I agree with Tuck. If there's anyway we can have a few days worth of extra pills it's really a good idea to do so. Month before last there was flooding in my Drs town so they had to reschedule everyone who had an appointment that day. My Dr knows I always have an extra pill or two every month because I bring my bottle with me. If I had not had extra medication I would have been in trouble because I had to wait 3 days to get in. I was so worried about the other patients wondering if they had extra medication too.
I hope we've helped with your question. If we haven't and misunderstood please let us know.
547368 tn?1440541785
Hi Remar,

I use to do just what you are doing. I'm happy that it works well for you.  I use to take my RX to the pharmacy as soon as I left my PMP appointment too. I knew I could see my PMP in an urgent situation. I had good insurance and life was as good as it gets if you're in Pain Management. Things changed, PMP changed, the opiate phobic climate emerged - and insurance changed.

My current PMP sees patients every 27-31 days - once a month. That's it. He schedules according to his active lifestyle. He lives on an Island - and loves it. If you don't have a few extra meds and you're scheduled on day 31 you can imagine how difficult that can be. Delaying the fill of the new opiate he put me on was the smartest thing I did. I take my RX to the pharmacy about two weeks after my appt. It's worked well for me.

That's the key - what works best for each of us - and still keeps us legal with the DEA. If I'm understanding fntn's question - the answer is - what works best for his situation.

Warm Regards,
~Tuck
2 Comments
Hi Tuck. I'm still confused about how this works. Will waiting 2 weeks to get your script filled put you ahead with having extra pills in case of an emergency? I see my Dr every 28 days and he gives me the same amount no matter how many I have left in my bottle. Usually it's only 3 or 4 because it's the end of the month. If I were to wait 2 weeks to get my script filled I would be completely out of my meds. When you waited 2 weeks that first time weren't you out of your meds? Or, are you saying you did this with a completely new medication?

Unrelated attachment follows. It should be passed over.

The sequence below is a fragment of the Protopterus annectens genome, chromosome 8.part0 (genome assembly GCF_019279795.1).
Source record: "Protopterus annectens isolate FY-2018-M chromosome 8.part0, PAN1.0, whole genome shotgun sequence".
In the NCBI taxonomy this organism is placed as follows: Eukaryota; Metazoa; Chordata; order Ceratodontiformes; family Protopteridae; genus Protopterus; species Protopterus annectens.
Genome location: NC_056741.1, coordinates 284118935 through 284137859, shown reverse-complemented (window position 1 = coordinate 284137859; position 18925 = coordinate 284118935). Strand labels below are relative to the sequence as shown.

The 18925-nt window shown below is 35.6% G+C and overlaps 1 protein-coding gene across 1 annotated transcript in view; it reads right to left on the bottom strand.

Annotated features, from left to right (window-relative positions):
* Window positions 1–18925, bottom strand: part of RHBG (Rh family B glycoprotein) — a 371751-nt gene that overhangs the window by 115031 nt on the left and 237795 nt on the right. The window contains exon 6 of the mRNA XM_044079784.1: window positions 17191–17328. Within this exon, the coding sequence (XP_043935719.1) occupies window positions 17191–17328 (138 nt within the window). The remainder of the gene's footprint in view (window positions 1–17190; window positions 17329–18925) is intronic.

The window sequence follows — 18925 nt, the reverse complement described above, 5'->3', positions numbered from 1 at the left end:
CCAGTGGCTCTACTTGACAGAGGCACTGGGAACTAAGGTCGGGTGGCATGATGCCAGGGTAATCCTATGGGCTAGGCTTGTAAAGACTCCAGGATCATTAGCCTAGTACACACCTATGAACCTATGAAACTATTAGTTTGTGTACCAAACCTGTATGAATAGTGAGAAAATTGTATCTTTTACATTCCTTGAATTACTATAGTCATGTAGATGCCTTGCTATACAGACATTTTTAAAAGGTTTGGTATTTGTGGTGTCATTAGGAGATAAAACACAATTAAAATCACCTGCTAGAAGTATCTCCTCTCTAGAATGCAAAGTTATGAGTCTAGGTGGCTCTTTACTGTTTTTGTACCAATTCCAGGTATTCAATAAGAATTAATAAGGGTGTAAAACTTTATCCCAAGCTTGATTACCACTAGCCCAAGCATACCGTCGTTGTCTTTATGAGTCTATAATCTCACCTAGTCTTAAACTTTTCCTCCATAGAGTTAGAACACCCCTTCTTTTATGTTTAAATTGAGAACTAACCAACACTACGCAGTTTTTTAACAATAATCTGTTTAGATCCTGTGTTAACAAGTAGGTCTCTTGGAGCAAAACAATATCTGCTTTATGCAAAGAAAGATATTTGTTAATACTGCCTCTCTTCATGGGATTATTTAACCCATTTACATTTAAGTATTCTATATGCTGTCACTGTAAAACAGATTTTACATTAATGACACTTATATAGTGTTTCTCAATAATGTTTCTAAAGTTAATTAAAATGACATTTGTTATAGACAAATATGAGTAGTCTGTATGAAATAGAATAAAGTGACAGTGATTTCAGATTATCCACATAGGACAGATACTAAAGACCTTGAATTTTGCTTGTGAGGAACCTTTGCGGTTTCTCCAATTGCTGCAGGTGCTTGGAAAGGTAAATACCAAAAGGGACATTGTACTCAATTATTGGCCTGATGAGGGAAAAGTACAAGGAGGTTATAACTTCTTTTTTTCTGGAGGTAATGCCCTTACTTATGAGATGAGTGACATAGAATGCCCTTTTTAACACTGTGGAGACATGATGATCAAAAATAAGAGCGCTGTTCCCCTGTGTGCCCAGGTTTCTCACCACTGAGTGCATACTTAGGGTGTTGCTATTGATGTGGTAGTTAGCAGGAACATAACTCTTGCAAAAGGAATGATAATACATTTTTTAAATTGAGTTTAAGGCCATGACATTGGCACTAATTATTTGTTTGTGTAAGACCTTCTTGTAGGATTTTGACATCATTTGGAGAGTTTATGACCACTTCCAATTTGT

Yes Remar. Because I used most of my old (another opiate) RX before filling the new (opiate) when the change was made - I have some leeway.

Of course my insurance and pharmacy keep me on the usual 28-29 day fill. It still works well because I see my PMP between fill dates and not the day of the scheduled next fill date. I don't receive any more - it just gives me a safely net should an appt be delayed. I hope I make sense! :o)

~Tuck
Avatar universal
I ended up waiting until the last two days remaining and there was no problem with the new perscription. Probably should have gone in earlier, but that's where we are now days, afraid to actually take care of ourselves due to the crazy rules and restrictions. Sad that we are heading to a world of constant suffering for chronic pain patients, the margins slowly erode.
Avatar universal
I still don't understand how this works. You did say in your first post that if it were with a completely new medication. Are you saying you went almost a full month without your old medication and then had it filled right before your new medication? Or, you already had the script for the next month but your Dr put you on a new med? I can understand that because it would put a person ahead with their old meds just in case of an emergency. I'm so sorry to sound like a dummy.
I do agree with you. Many of us are afraid to take care of ourselves because of these new rules. We hear stories here on MH about people following every rule and still getting let go from PM. We shouldn't have to live in fear every single day.
1 Comments
I was finishing out the previous prescription. I always refilled on the last day or the day before, never earlier. I do Holidays often, so there is extra medication if I need it ,,, but only if the crazy situations were to arise.